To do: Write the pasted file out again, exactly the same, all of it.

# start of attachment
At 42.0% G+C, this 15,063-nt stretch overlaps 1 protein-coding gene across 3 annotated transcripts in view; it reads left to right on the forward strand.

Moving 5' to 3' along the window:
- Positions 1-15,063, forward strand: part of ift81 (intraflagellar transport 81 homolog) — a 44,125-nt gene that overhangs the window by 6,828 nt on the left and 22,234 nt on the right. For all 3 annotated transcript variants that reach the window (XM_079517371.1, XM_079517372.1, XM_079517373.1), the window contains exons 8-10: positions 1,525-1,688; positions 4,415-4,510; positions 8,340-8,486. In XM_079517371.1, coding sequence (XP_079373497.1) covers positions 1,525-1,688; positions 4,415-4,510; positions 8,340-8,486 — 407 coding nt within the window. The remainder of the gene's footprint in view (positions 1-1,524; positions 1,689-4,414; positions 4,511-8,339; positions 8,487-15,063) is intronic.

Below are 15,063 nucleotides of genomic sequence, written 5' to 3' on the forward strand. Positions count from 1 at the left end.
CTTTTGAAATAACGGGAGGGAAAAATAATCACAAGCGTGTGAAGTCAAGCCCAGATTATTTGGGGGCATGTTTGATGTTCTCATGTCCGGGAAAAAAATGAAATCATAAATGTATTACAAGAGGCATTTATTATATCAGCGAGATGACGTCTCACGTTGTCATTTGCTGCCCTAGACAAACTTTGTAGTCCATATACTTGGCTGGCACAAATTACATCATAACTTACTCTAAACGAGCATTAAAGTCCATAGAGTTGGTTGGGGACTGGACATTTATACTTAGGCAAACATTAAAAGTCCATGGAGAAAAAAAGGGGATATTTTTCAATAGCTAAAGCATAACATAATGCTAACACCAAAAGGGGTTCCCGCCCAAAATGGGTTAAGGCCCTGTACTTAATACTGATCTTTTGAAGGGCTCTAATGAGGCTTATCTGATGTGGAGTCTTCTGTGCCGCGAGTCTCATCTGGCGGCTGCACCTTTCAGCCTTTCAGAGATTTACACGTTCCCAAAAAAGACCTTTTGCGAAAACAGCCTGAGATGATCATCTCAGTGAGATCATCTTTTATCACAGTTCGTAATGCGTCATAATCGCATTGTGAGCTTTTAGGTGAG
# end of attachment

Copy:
At 42.0% G+C, this 15,063-nt stretch overlaps 1 protein-coding gene across 3 annotated transcripts in view; it reads left to right on the forward strand.

Moving 5' to 3' along the window:
- Positions 1-15,063, forward strand: part of ift81 (intraflagellar transport 81 homolog) — a 44,125-nt gene that overhangs the window by 6,828 nt on the left and 22,234 nt on the right. For all 3 annotated transcript variants that reach the window (XM_079517371.1, XM_079517372.1, XM_079517373.1), the window contains exons 8-10: positions 1,525-1,688; positions 4,415-4,510; positions 8,340-8,486. In XM_079517371.1, coding sequence (XP_079373497.1) covers positions 1,525-1,688; positions 4,415-4,510; positions 8,340-8,486 — 407 coding nt within the window. The remainder of the gene's footprint in view (positions 1-1,524; positions 1,689-4,414; positions 4,511-8,339; positions 8,487-15,063) is intronic.

Below are 15,063 nucleotides of genomic sequence, written 5' to 3' on the forward strand. Positions count from 1 at the left end.
CTTTTGAAATAACGGGAGGGAAAAATAATCACAAGCGTGTGAAGTCAAGCCCAGATTATTTGGGGGCATGTTTGATGTTCTCATGTCCGGGAAAAAAATGAAATCATAAATGTATTACAAGAGGCATTTATTATATCAGCGAGATGACGTCTCACGTTGTCATTTGCTGCCCTAGACAAACTTTGTAGTCCATATACTTGGCTGGCACAAATTACATCATAACTTACTCTAAACGAGCATTAAAGTCCATAGAGTTGGTTGGGGACTGGACATTTATACTTAGGCAAACATTAAAAGTCCATGGAGAAAAAAAGGGGATATTTTTCAATAGCTAAAGCATAACATAATGCTAACACCAAAAGGGGTTCCCGCCCAAAATGGGTTAAGGCCCTGTACTTAATACTGATCTTTTGAAGGGCTCTAATGAGGCTTATCTGATGTGGAGTCTTCTGTGCCGCGAGTCTCATCTGGCGGCTGCACCTTTCAGCCTTTCAGAGATTTACACGTTCCCAAAAAAGACCTTTTGCGAAAACAGCCTGAGATGATCATCTCAGTGAGATCATCTTTTATCACAGTTCGTAATGCGTCATAATCGCATTGTGAGCTTTTAGGTGAG